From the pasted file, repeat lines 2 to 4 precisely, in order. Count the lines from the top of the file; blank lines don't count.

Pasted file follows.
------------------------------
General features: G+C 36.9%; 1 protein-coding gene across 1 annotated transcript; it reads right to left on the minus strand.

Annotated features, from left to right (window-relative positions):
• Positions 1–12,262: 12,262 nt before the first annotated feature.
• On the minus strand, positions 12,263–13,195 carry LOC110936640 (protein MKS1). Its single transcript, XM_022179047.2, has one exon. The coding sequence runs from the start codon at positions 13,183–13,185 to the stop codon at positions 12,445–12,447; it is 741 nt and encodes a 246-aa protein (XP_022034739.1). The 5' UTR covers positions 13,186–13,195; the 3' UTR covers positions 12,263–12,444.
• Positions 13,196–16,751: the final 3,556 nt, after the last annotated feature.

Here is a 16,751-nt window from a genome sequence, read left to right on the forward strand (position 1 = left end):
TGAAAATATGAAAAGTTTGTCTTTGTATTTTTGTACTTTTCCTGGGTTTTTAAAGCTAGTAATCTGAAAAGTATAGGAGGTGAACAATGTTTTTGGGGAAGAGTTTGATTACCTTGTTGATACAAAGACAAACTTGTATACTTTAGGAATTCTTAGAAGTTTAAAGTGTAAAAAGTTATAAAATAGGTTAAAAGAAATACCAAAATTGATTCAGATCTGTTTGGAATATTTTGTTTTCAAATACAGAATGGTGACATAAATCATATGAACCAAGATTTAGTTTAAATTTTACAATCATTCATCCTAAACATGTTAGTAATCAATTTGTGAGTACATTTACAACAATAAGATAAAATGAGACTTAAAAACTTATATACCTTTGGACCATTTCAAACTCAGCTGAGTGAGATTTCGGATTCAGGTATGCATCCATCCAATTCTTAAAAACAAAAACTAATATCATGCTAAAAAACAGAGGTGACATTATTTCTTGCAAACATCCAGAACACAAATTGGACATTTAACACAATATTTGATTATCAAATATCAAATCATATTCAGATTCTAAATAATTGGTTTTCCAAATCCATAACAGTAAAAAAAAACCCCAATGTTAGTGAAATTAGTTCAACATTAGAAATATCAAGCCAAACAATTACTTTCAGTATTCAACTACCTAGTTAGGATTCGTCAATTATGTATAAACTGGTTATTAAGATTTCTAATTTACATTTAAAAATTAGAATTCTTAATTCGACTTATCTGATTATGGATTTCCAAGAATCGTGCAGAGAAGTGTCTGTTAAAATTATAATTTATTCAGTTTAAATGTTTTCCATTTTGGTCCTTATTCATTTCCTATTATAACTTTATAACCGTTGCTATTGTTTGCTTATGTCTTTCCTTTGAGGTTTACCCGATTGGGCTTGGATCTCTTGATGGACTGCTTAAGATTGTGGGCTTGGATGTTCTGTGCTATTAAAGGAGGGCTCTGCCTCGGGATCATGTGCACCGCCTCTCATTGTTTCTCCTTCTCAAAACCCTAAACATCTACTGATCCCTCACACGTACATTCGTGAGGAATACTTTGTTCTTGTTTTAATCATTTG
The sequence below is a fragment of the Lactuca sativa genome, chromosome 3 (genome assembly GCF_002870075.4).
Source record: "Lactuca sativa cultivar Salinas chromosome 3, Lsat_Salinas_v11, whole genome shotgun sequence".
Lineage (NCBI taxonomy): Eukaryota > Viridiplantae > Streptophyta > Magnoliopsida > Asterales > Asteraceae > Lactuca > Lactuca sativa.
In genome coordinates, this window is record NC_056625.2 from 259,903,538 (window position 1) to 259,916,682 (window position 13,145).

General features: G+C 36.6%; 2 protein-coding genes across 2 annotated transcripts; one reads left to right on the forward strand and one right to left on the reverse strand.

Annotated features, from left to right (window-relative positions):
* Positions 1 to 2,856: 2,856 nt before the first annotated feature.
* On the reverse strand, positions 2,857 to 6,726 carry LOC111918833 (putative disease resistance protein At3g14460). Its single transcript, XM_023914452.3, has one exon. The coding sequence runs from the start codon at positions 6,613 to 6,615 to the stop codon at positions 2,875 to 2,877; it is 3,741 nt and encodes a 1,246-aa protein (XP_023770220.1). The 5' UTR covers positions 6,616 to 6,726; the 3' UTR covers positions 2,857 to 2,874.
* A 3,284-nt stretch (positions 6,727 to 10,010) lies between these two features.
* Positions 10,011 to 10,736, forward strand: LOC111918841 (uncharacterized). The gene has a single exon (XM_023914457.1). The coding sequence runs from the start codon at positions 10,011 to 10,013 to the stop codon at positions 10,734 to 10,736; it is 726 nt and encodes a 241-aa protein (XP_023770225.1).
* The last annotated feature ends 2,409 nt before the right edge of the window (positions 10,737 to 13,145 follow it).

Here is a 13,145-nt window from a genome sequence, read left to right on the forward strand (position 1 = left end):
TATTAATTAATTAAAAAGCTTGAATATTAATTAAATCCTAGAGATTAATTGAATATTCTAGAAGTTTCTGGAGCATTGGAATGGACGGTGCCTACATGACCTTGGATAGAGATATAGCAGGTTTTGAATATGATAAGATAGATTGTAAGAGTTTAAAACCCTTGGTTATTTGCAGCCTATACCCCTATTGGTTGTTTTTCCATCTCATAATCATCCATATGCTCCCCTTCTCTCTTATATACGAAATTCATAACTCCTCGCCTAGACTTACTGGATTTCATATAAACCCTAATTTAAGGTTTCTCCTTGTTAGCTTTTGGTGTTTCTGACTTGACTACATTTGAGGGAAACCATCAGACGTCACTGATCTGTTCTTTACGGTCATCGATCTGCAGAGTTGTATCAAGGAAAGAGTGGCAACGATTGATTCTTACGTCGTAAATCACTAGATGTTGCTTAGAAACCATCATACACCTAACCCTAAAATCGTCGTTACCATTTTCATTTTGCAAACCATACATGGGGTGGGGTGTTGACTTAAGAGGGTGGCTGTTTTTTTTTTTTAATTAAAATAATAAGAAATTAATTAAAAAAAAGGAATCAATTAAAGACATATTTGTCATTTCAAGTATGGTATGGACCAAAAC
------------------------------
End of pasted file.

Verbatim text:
Annotated features, from left to right (window-relative positions):
• Positions 1–12,262: 12,262 nt before the first annotated feature.
• On the minus strand, positions 12,263–13,195 carry LOC110936640 (protein MKS1). Its single transcript, XM_022179047.2, has one exon. The coding sequence runs from the start codon at positions 13,183–13,185 to the stop codon at positions 12,445–12,447; it is 741 nt and encodes a 246-aa protein (XP_022034739.1). The 5' UTR covers positions 13,186–13,195; the 3' UTR covers positions 12,263–12,444.